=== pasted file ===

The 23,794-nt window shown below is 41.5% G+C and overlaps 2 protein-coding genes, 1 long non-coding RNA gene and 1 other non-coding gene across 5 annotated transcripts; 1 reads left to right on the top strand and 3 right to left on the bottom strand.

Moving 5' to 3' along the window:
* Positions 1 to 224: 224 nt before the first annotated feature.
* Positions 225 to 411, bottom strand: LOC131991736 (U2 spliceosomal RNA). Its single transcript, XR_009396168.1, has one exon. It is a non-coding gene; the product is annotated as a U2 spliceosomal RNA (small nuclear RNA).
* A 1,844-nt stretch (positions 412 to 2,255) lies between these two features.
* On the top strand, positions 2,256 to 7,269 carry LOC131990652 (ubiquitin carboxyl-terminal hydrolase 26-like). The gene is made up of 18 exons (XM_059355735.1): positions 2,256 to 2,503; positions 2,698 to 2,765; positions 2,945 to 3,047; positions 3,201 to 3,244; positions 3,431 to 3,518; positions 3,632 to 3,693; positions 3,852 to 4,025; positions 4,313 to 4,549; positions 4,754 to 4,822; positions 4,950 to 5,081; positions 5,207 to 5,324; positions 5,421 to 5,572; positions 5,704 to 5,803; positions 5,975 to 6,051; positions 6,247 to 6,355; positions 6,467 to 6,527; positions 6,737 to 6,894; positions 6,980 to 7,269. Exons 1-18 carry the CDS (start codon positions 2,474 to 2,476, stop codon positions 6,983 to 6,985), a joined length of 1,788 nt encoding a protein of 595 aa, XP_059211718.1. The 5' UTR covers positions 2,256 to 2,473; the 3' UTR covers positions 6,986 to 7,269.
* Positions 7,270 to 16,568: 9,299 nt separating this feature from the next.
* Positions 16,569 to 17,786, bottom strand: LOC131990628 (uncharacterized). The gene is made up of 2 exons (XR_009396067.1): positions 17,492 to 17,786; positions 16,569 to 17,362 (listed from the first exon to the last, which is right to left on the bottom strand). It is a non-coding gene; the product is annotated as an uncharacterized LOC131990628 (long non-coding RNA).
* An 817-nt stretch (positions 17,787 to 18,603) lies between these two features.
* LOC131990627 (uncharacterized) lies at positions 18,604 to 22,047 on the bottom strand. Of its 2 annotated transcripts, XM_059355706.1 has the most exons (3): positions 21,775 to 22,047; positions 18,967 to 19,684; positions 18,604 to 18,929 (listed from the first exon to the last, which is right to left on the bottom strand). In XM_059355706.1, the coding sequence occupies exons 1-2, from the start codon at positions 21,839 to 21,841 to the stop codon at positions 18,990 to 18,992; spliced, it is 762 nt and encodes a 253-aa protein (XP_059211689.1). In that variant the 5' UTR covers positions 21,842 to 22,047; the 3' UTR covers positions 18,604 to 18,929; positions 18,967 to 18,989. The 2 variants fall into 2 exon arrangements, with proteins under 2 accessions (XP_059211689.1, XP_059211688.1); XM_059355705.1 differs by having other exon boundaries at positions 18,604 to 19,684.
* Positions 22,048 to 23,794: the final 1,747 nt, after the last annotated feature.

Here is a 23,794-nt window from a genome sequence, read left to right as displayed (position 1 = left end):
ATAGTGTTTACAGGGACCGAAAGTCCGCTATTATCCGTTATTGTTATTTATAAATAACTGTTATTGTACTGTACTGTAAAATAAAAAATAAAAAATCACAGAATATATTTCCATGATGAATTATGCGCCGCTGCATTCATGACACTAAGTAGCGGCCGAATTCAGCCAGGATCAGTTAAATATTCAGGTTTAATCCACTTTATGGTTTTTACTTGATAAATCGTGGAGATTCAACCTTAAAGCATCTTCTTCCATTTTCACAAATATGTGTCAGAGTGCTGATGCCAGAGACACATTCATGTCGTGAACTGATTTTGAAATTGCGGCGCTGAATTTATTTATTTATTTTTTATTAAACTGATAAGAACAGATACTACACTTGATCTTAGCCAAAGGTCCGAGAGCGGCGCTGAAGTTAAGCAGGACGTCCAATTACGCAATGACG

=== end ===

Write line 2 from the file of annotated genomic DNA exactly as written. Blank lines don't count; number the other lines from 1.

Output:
Moving 5' to 3' along the window: